January 1, 2012
Our journey to the Magic Kingdom began at an airline ticket counter in New York, where picture IDs and airline tickets were the currency of the realm rather than fairy dust and a happy tune. I was nestled comfortably enough into my wheelchair. Airports are large, and gates too far away for me to make it on foot. The woman pushing the chair said little as she maneuvered the chair through the gauntlet of humanity on the move.
I could see the situation coming. “I can stand and walk through security,” I told her in plenty of time for her to move to the proper line. She said nothing, as if she did not hear. Ropes were moved as the chair headed for a line off to the side. I turned in the chair. “I can get out of this chair and walk through security without the cane,” I said forcefully. Again she did not respond, as if deafness had suddenly set in.
An electronic gate opened, and I was pushed into a private space. “Please stand and place your feet inside the footprints on the mat.” The man was soft-spoken and pleasant. I was furious. “If I can do that,” I said, “I can walk three feet through an electronic screen.” The man simply asked me to spread my legs apart and lean forward.
Screw the charity event, I thought. I just want to go home. The pat-down that ensued was invasive, humiliating, and most of all, avoidable. When the chair showed up, I screamed at the woman, “Why did you do this to me?” Again, she said nothing. “Do you know how to talk?” I asked her. Silence. I knew what this was about. We are our wheelchairs. “Don’t let this ruin the trip,” Meredith pleaded. Now was my turn to say nothing.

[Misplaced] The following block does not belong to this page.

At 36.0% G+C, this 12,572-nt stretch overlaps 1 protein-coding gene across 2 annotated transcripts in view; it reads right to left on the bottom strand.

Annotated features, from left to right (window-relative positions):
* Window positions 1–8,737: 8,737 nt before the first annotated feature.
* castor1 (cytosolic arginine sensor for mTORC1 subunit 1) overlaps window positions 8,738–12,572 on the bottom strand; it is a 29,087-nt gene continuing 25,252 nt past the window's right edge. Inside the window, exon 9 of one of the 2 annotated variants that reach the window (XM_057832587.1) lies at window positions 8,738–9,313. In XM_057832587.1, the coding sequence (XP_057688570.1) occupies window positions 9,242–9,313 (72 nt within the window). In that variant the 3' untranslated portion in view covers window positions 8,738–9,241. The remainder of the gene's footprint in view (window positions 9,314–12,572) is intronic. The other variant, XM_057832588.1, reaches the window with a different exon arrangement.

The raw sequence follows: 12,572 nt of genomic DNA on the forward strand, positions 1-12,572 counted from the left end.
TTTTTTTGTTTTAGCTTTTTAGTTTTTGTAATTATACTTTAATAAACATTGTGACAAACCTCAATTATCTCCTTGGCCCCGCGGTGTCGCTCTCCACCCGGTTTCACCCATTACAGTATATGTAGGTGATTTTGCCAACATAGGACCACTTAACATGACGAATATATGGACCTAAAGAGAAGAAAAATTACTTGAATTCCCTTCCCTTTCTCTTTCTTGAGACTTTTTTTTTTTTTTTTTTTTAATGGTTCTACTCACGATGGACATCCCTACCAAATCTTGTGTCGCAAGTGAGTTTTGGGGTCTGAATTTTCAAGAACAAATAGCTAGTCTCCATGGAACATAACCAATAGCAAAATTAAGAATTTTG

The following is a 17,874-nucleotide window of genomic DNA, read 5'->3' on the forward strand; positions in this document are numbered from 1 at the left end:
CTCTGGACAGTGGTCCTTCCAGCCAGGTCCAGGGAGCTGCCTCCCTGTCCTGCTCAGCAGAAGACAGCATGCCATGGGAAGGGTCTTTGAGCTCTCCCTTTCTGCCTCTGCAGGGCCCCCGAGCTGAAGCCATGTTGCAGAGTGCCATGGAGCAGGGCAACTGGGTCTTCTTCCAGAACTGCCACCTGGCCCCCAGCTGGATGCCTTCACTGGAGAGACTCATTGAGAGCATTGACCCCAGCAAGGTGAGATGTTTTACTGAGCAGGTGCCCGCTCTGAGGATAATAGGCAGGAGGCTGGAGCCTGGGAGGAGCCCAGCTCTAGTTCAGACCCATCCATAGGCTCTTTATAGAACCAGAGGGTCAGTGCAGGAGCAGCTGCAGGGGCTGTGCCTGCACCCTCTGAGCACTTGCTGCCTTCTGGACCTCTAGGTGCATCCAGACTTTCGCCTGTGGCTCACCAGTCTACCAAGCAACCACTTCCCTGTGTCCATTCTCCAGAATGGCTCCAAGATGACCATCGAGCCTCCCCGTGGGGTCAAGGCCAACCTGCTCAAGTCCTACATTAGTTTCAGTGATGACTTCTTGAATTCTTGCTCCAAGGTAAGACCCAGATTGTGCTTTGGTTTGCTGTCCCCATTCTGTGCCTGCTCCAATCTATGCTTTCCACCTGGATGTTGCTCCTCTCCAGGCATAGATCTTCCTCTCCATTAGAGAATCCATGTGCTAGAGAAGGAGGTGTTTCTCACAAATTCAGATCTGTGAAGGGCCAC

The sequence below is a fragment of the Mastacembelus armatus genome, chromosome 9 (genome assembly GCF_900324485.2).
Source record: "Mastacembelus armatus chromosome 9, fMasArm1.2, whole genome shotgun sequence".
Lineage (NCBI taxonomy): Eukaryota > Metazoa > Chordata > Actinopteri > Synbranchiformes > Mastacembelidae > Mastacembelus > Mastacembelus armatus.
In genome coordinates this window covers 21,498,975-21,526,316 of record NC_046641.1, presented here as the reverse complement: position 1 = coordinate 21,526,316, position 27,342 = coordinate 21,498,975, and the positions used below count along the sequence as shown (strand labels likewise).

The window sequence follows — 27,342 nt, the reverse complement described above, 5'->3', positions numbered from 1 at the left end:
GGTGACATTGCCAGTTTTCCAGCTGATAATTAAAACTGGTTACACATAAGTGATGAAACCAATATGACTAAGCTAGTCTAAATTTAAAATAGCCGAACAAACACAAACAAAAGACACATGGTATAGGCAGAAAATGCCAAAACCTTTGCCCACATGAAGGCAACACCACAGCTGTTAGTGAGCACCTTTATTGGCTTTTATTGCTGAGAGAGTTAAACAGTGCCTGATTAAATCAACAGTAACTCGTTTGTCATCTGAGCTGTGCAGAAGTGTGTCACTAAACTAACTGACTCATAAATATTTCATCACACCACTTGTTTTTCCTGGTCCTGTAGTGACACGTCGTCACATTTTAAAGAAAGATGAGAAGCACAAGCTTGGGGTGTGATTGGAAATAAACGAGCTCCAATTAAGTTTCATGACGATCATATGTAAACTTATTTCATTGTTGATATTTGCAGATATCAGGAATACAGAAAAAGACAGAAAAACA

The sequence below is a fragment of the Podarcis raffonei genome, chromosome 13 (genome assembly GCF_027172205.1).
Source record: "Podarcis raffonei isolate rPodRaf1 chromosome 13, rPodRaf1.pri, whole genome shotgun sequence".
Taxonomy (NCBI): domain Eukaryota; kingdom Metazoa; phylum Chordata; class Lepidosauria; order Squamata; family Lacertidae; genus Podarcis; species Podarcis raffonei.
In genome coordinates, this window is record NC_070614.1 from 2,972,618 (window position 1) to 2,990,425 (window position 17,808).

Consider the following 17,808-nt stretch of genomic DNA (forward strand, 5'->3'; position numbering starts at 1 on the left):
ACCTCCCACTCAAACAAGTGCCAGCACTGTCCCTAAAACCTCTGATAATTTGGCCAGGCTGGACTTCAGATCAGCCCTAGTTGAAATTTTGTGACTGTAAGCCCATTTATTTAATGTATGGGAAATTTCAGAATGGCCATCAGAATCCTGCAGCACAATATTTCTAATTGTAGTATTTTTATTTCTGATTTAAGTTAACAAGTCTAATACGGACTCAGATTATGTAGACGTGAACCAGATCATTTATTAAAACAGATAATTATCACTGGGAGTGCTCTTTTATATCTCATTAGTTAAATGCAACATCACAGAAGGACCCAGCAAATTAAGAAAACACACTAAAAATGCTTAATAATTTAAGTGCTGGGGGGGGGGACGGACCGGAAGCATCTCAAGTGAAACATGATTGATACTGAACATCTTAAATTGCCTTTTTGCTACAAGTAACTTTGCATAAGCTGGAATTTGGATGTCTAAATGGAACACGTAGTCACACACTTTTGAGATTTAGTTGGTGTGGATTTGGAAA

“Have a magic day,” the Disney minder said with a smile. Still I could not shake my anger, though I knew I should. The nicer people were, the grumpier I felt. We had a few hours to kill. “Let’s go to the simulated space launch,” I said to Michael, Meredith’s agent, a neighbor and friend. We had a nice young man assigned to us, a guy with a van and map of side entrances in his head, the fast track to the front of lines for all the rides and attractions.
Again I was in a wheelchair. The Disney properties are spread out, with endless walking to get anywhere. The Magic Kingdom was getting old fast, but I was determined to play the good soldier. Michael had his kids with him. This was not all about me, I lectured myself. By now I was over the airport drama and was ready to have a decent time.
One of Michael’s kids wheeled me through the side door to the space launch. We could have gone to any of three attractions. An attendant stared at us and said nothing. Meredith and Michael arrived, and the attendant asked them what I wanted to do. “I just learned to talk,” I said with dripping sarcasm. All I wanted to do was leave. It reminded me of a weekend when I walked into a house of worship. An usher stared silently at me. Meredith had been parking the car. As she entered the sanctuary, the usher asked, “Where does he want to sit?”
The chronically healthy have a big problem. Many seem unable to relate in any way to anyone who has obvious physical problems. Half the population in this country has a chronic illness. Many are disabled. I live with both. And we are treated poorly because others cannot handle our disabilities. The truth is that many of them will join forces with us eventually. Demographics work against those who think they have gone free.
My less-generous side thinks they do not know what they are in for and deserve what they get. My softer side wishes for them a soft landing and a more open mind.